Manners Makyth Man / Ship’s Company, Part 12.

Produced by David Widger

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BOOK 12

ILLUSTRATIONS

FROM DRAWINGS BY WILL OWEN

“MANNERS MAKYTH MAN”

The night-watchman appeared to be out of sorts. His movements were even slower than usual, and, when he sat, the soap-box seemed to be unable to give satisfaction. His face bore an expression of deep melancholy, but a smouldering gleam in his eye betokened feelings deeply moved.

“Play-acting I don’t hold with,” he burst out, with sudden ferocity. “Never did. I don’t say I ain’t been to a theayter once or twice in my life, but I always come away with the idea that anybody could act if they liked to try. It’s a kid’s game, a silly kid’s game, dressing up and pretending to be somebody else.”

He cut off a piece of tobacco and, stowing it in his left cheek, sat chewing, with his lack-lustre eyes fixed on the wharves across the river. The offensive antics of a lighterman in mid-stream, who nearly fell overboard in his efforts to attract his attention, he ignored.

“I might ha’ known it, too,” he said, after a long silence. “If I’d only stopped to think, instead o’ being in such a hurry to do good to others, I should ha’ been all right, and the pack o’ monkey-faced swabs on the Lizzie and Annie wot calls themselves sailor-men would ‘ave had to ‘ave got something else to laugh about. They’ve told it in every pub for ‘arf a mile round, and last night, when I went into the Town of Margate to get a drink, three chaps climbed over the partition to ‘ave a look at me.

“It all began with young Ted Sawyer, the mate o’ the Lizzie and Annie. He calls himself a mate, but if it wasn’t for ‘aving the skipper for a brother-in-law ‘e’d be called something else, very quick. Two or three times we’ve ‘ad words over one thing and another, and the last time I called ‘im something that I can see now was a mistake. It was one o’ these ‘ere clever things that a man don’t forget, let alone a lop-sided monkey like ‘im.

“That was when they was up time afore last, and when they made fast ‘ere last week I could see as he ‘adn’t forgotten it. For one thing he pretended not to see me, and, arter I ‘ad told him wot I’d do to him if ‘e ran into me agin, he said ‘e thought I was a sack o’ potatoes taking a airing on a pair of legs wot somebody ‘ad throwed away. Nasty tongue ‘e’s got; not clever, but nasty.

“Arter that I took no notice of ‘im, and, o’ course, that annoyed ‘im more than anything. All I could do I done, and ‘e was ringing the gate-bell that night from five minutes to twelve till ha’-past afore I heard it. Many a night-watchman gets a name for going to sleep when ‘e’s only getting a bit of ‘is own back.

“We stood there talking for over ‘arf-an-hour arter I ‘ad let’im in. Leastways, he did. And whenever I see as he was getting tired I just said, ‘H’sh!’ and ‘e’d start agin as fresh as ever. He tumbled to it at last, and went aboard shaking ‘is little fist at me and telling me wot he’d do to me if it wasn’t for the lor.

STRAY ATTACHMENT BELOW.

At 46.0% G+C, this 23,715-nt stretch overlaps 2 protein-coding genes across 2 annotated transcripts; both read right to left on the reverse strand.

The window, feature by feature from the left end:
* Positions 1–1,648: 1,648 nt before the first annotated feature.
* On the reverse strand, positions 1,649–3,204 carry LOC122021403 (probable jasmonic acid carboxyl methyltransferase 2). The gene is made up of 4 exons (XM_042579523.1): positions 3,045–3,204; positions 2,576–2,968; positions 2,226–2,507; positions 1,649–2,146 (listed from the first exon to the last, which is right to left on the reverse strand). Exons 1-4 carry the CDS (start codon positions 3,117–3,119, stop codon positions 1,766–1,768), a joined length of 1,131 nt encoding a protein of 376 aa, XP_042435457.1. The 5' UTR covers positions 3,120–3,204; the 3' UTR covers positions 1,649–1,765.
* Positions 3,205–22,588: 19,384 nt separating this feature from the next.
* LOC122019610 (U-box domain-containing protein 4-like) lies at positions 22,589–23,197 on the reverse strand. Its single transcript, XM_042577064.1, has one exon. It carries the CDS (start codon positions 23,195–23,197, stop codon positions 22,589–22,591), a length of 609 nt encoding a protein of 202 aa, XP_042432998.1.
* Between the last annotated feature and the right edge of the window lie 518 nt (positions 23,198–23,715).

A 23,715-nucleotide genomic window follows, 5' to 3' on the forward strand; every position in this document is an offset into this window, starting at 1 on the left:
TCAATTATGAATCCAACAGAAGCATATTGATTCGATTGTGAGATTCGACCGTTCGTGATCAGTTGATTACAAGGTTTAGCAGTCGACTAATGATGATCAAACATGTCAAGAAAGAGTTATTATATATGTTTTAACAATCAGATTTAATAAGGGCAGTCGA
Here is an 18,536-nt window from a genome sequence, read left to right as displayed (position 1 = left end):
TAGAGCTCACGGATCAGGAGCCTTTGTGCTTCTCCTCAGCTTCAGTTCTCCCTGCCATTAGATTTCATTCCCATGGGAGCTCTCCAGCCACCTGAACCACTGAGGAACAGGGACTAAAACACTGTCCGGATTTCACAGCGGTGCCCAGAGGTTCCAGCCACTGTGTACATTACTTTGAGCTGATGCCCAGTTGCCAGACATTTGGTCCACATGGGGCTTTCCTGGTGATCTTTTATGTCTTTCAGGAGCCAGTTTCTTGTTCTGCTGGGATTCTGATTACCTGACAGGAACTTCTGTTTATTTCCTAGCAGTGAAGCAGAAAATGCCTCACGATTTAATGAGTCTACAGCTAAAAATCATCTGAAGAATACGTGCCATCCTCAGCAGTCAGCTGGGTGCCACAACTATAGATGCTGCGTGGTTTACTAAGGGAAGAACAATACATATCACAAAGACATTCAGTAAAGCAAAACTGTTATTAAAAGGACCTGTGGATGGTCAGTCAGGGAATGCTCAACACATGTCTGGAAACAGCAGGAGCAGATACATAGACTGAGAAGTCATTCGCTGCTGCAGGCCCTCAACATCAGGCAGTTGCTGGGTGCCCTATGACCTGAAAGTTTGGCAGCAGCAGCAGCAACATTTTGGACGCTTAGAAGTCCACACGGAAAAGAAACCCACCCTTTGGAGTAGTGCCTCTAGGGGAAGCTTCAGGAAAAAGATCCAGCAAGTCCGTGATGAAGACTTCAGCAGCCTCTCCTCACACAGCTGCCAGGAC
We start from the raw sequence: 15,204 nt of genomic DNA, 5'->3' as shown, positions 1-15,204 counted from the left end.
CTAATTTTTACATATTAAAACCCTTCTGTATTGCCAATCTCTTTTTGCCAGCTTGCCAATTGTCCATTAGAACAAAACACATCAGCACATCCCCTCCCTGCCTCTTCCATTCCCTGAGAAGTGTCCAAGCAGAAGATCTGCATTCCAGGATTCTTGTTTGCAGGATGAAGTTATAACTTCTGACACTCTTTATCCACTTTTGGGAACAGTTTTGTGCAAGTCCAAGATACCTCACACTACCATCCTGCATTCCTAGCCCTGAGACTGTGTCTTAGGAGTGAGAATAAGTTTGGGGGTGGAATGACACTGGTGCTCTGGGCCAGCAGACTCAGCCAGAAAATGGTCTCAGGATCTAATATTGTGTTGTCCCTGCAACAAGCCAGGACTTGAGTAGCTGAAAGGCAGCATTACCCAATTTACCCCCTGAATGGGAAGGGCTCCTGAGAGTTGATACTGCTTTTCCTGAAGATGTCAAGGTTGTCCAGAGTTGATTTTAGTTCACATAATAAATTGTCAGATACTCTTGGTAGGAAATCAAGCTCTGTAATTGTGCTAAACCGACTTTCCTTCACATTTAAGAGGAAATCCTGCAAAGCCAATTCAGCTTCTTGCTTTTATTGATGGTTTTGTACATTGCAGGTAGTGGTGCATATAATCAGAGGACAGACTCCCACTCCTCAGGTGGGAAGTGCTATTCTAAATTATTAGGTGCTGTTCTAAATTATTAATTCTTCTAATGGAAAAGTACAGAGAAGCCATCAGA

“I kept by the gate as soon as I came on dooty next evening, just to give ‘im a little smile as ‘e went out. There is nothing more aggravating than a smile when it is properly done; but there was no signs o’ my lord, and, arter practising it on a carman by mistake, I ‘ad to go inside for a bit and wait till he ‘ad gorn.

“The coast was clear by the time I went back, and I ‘ad just stepped outside with my back up agin the gate-post to ‘ave a pipe, when I see a boy coming along with a bag. Good-looking lad of about fifteen ‘e was, nicely dressed in a serge suit, and he no sooner gets up to me than ‘e puts down the bag and looks up at me with a timid sort o’ little smile.

“‘Good evening, cap’n,’ he ses.

“He wasn’t the fust that has made that mistake; older people than ‘im have done it.

“‘Good evening, my lad,’ I ses.

“‘I s’pose,’ he ses, in a trembling voice, ‘I suppose you ain’t looking out for a cabin-boy, sir?’

“‘Cabin-boy?’ I ses. ‘No, I ain’t.’

“‘I’ve run away from ‘ome to go to sea,’ he ses, and I’m afraid of being pursued. Can I come inside?’

“Afore I could say ‘No’ he ‘ad come, bag and all; and afore I could say anything else he ‘ad nipped into the office and stood there with his ‘and on his chest panting.

“‘I know I can trust you,’ he ses; ‘I can see it by your face.”

“‘Wot ‘ave you run away from ‘ome for?’ I ses. ‘Have they been ill-treating of you?’

“‘Ill-treating me?’ he ses, with a laugh. ‘Not much. Why, I expect my father is running about all over the place offering rewards for me. He wouldn’t lose me for a thousand pounds.’

“I pricked up my ears at that; I don’t deny it. Anybody would. Besides, I knew it would be doing him a kindness to hand ‘im back to ‘is father. And then I did a bit o’ thinking to see ‘ow it was to be done.

“‘Sit down,’ I ses, putting three or four ledgers on the floor behind one of the desks. ‘Sit down, and let’s talk it over.’

“We talked away for ever so long, but, do all I would, I couldn’t persuade ‘im. His ‘ead was stuffed full of coral islands and smugglers and pirates and foreign ports. He said ‘e wanted to see the world, and flying-fish.

“‘I love the blue billers,’ he ses; ‘the heaving blue billers is wot I want.’

“I tried to explain to ‘im who would be doing the heaving, but ‘e wouldn’t listen to me. He sat on them ledgers like a little wooden image, looking up at me and shaking his ‘ead, and when I told ‘im of storms and shipwrecks he just smacked ‘is lips and his blue eyes shone with joy. Arter a time I saw it was no good trying to persuade ‘im, and I pretended to give way.

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